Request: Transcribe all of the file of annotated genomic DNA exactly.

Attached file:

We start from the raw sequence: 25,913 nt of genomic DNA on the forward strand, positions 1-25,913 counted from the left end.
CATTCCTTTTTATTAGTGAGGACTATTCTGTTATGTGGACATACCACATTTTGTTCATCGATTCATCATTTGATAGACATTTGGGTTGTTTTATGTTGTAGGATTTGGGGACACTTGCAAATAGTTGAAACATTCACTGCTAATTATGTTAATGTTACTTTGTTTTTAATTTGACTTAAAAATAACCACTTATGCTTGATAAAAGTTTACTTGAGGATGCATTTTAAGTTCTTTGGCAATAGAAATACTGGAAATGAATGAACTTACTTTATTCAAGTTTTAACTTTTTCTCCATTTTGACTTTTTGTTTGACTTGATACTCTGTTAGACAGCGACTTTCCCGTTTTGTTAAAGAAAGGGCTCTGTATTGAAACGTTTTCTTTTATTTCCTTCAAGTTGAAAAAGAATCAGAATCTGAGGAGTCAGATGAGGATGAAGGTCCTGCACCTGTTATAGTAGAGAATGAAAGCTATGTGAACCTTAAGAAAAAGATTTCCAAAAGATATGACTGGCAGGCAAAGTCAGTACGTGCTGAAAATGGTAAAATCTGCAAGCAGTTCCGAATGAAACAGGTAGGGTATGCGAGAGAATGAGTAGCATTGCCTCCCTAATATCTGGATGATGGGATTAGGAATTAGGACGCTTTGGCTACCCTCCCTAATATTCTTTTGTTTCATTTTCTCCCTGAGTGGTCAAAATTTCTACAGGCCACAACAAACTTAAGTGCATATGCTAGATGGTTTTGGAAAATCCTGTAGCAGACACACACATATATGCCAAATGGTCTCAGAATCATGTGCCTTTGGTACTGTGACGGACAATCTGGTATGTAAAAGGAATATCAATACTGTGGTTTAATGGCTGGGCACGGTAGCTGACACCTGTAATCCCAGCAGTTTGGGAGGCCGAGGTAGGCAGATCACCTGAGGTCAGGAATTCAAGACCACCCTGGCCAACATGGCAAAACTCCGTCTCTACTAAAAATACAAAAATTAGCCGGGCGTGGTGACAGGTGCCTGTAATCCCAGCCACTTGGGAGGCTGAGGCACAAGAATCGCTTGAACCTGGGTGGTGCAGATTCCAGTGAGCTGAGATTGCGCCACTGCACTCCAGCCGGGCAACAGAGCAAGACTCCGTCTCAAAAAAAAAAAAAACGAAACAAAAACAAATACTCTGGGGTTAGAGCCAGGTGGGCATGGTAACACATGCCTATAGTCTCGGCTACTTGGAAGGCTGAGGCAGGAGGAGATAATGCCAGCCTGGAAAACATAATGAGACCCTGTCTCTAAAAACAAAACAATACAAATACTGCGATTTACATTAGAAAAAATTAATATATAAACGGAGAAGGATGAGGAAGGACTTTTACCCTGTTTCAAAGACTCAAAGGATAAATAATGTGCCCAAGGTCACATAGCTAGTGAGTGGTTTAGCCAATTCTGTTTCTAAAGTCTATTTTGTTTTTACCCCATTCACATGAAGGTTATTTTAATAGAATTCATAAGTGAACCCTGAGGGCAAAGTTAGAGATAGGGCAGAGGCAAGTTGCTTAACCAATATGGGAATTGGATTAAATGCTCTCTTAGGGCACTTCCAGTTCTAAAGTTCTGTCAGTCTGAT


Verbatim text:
We start from the raw sequence: 25,913 nt of genomic DNA on the forward strand, positions 1-25,913 counted from the left end.
CATTCCTTTTTATTAGTGAGGACTATTCTGTTATGTGGACATACCACATTTTGTTCATCGATTCATCATTTGATAGACATTTGGGTTGTTTTATGTTGTAGGATTTGGGGACACTTGCAAATAGTTGAAACATTCACTGCTAATTATGTTAATGTTACTTTGTTTTTAATTTGACTTAAAAATAACCACTTATGCTTGATAAAAGTTTACTTGAGGATGCATTTTAAGTTCTTTGGCAATAGAAATACTGGAAATGAATGAACTTACTTTATTCAAGTTTTAACTTTTTCTCCATTTTGACTTTTTGTTTGACTTGATACTCTGTTAGACAGCGACTTTCCCGTTTTGTTAAAGAAAGGGCTCTGTATTGAAACGTTTTCTTTTATTTCCTTCAAGTTGAAAAAGAATCAGAATCTGAGGAGTCAGATGAGGATGAAGGTCCTGCACCTGTTATAGTAGAGAATGAAAGCTATGTGAACCTTAAGAAAAAGATTTCCAAAAGATATGACTGGCAGGCAAAGTCAGTACGTGCTGAAAATGGTAAAATCTGCAAGCAGTTCCGAATGAAACAGGTAGGGTATGCGAGAGAATGAGTAGCATTGCCTCCCTAATATCTGGATGATGGGATTAGGAATTAGGACGCTTTGGCTACCCTCCCTAATATTCTTTTGTTTCATTTTCTCCCTGAGTGGTCAAAATTTCTACAGGCCACAACAAACTTAAGTGCATATGCTAGATGGTTTTGGAAAATCCTGTAGCAGACACACACATATATGCCAAATGGTCTCAGAATCATGTGCCTTTGGTACTGTGACGGACAATCTGGTATGTAAAAGGAATATCAATACTGTGGTTTAATGGCTGGGCACGGTAGCTGACACCTGTAATCCCAGCAGTTTGGGAGGCCGAGGTAGGCAGATCACCTGAGGTCAGGAATTCAAGACCACCCTGGCCAACATGGCAAAACTCCGTCTCTACTAAAAATACAAAAATTAGCCGGGCGTGGTGACAGGTGCCTGTAATCCCAGCCACTTGGGAGGCTGAGGCACAAGAATCGCTTGAACCTGGGTGGTGCAGATTCCAGTGAGCTGAGATTGCGCCACTGCACTCCAGCCGGGCAACAGAGCAAGACTCCGTCTCAAAAAAAAAAAAAACGAAACAAAAACAAATACTCTGGGGTTAGAGCCAGGTGGGCATGGTAACACATGCCTATAGTCTCGGCTACTTGGAAGGCTGAGGCAGGAGGAGATAATGCCAGCCTGGAAAACATAATGAGACCCTGTCTCTAAAAACAAAACAATACAAATACTGCGATTTACATTAGAAAAAATTAATATATAAACGGAGAAGGATGAGGAAGGACTTTTACCCTGTTTCAAAGACTCAAAGGATAAATAATGTGCCCAAGGTCACATAGCTAGTGAGTGGTTTAGCCAATTCTGTTTCTAAAGTCTATTTTGTTTTTACCCCATTCACATGAAGGTTATTTTAATAGAATTCATAAGTGAACCCTGAGGGCAAAGTTAGAGATAGGGCAGAGGCAAGTTGCTTAACCAATATGGGAATTGGATTAAATGCTCTCTTAGGGCACTTCCAGTTCTAAAGTTCTGTCAGTCTGAT